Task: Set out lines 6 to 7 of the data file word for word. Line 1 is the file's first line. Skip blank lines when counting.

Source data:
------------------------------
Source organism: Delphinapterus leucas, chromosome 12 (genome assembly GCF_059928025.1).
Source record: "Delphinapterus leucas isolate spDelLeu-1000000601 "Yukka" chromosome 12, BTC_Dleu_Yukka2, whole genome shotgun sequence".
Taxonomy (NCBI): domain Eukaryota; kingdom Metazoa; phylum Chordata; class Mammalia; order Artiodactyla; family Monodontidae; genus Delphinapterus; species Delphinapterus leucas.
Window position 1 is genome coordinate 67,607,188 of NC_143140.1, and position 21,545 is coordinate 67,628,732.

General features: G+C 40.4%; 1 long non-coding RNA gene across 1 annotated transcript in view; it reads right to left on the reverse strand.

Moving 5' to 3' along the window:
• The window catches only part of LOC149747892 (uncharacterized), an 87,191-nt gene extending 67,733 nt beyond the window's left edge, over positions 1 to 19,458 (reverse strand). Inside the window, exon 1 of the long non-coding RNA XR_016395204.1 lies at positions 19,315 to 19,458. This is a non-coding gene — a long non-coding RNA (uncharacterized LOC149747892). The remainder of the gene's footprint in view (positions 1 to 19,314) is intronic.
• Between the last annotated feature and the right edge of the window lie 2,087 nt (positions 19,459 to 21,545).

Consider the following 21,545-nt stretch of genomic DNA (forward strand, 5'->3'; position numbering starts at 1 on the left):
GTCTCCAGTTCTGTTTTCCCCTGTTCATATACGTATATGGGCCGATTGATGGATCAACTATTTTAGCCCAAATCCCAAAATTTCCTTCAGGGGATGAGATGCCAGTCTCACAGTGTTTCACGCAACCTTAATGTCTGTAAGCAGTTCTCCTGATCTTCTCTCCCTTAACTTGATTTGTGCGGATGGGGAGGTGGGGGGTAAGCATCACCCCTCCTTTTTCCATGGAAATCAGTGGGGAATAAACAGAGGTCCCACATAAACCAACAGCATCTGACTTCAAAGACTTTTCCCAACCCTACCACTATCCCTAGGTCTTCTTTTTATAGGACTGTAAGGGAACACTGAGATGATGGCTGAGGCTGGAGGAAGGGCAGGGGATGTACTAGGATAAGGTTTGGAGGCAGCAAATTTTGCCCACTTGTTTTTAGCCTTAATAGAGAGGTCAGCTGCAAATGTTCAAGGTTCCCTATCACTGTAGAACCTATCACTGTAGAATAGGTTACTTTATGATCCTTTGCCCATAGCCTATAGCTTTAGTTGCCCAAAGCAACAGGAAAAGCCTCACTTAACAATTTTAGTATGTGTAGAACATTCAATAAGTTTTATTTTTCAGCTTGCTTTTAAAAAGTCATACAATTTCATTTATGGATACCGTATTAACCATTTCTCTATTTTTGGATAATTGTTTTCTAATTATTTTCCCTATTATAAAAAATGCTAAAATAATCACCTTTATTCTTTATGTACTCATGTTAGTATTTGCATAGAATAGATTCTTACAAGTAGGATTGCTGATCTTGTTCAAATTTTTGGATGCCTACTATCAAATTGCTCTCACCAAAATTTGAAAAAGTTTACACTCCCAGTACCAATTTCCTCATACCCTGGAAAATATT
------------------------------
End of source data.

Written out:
Moving 5' to 3' along the window:
• The window catches only part of LOC149747892 (uncharacterized), an 87,191-nt gene extending 67,733 nt beyond the window's left edge, over positions 1 to 19,458 (reverse strand). Inside the window, exon 1 of the long non-coding RNA XR_016395204.1 lies at positions 19,315 to 19,458. This is a non-coding gene — a long non-coding RNA (uncharacterized LOC149747892). The remainder of the gene's footprint in view (positions 1 to 19,314) is intronic.